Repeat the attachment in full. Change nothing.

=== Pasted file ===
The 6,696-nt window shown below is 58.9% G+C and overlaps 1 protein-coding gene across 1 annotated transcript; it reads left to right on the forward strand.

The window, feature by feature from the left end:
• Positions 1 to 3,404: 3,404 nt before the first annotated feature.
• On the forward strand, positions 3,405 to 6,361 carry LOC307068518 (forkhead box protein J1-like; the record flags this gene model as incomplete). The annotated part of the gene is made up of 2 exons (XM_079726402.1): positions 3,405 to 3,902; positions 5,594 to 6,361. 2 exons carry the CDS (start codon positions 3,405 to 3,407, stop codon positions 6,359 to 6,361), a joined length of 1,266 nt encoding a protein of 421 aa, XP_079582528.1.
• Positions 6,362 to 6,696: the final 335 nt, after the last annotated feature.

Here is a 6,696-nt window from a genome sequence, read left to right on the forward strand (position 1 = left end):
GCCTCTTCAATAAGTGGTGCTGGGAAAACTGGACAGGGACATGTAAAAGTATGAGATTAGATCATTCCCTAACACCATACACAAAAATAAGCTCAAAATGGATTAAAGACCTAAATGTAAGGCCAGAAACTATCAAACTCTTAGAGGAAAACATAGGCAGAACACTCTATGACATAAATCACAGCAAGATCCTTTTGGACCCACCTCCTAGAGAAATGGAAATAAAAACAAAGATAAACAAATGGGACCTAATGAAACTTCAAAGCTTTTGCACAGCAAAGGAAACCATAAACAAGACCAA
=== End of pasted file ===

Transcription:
The 6,696-nt window shown below is 58.9% G+C and overlaps 1 protein-coding gene across 1 annotated transcript; it reads left to right on the forward strand.

The window, feature by feature from the left end:
• Positions 1 to 3,404: 3,404 nt before the first annotated feature.
• On the forward strand, positions 3,405 to 6,361 carry LOC307068518 (forkhead box protein J1-like; the record flags this gene model as incomplete). The annotated part of the gene is made up of 2 exons (XM_079726402.1): positions 3,405 to 3,902; positions 5,594 to 6,361. 2 exons carry the CDS (start codon positions 3,405 to 3,407, stop codon positions 6,359 to 6,361), a joined length of 1,266 nt encoding a protein of 421 aa, XP_079582528.1.
• Positions 6,362 to 6,696: the final 335 nt, after the last annotated feature.

Here is a 6,696-nt window from a genome sequence, read left to right on the forward strand (position 1 = left end):
GCCTCTTCAATAAGTGGTGCTGGGAAAACTGGACAGGGACATGTAAAAGTATGAGATTAGATCATTCCCTAACACCATACACAAAAATAAGCTCAAAATGGATTAAAGACCTAAATGTAAGGCCAGAAACTATCAAACTCTTAGAGGAAAACATAGGCAGAACACTCTATGACATAAATCACAGCAAGATCCTTTTGGACCCACCTCCTAGAGAAATGGAAATAAAAACAAAGATAAACAAATGGGACCTAATGAAACTTCAAAGCTTTTGCACAGCAAAGGAAACCATAAACAAGACCAA